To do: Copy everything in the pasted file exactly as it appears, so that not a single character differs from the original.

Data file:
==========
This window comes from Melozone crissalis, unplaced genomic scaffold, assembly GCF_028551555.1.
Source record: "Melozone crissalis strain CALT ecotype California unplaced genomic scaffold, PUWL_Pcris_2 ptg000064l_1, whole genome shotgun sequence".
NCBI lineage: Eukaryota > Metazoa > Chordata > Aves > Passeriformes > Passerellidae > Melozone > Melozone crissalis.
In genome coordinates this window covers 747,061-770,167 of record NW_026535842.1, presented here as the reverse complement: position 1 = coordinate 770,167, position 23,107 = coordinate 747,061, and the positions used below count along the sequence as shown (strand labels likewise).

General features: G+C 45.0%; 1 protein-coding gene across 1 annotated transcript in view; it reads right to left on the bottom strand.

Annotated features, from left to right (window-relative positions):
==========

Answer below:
This window comes from Melozone crissalis, unplaced genomic scaffold, assembly GCF_028551555.1.
Source record: "Melozone crissalis strain CALT ecotype California unplaced genomic scaffold, PUWL_Pcris_2 ptg000064l_1, whole genome shotgun sequence".
NCBI lineage: Eukaryota > Metazoa > Chordata > Aves > Passeriformes > Passerellidae > Melozone > Melozone crissalis.
In genome coordinates this window covers 747,061-770,167 of record NW_026535842.1, presented here as the reverse complement: position 1 = coordinate 770,167, position 23,107 = coordinate 747,061, and the positions used below count along the sequence as shown (strand labels likewise).

General features: G+C 45.0%; 1 protein-coding gene across 1 annotated transcript in view; it reads right to left on the bottom strand.

Annotated features, from left to right (window-relative positions):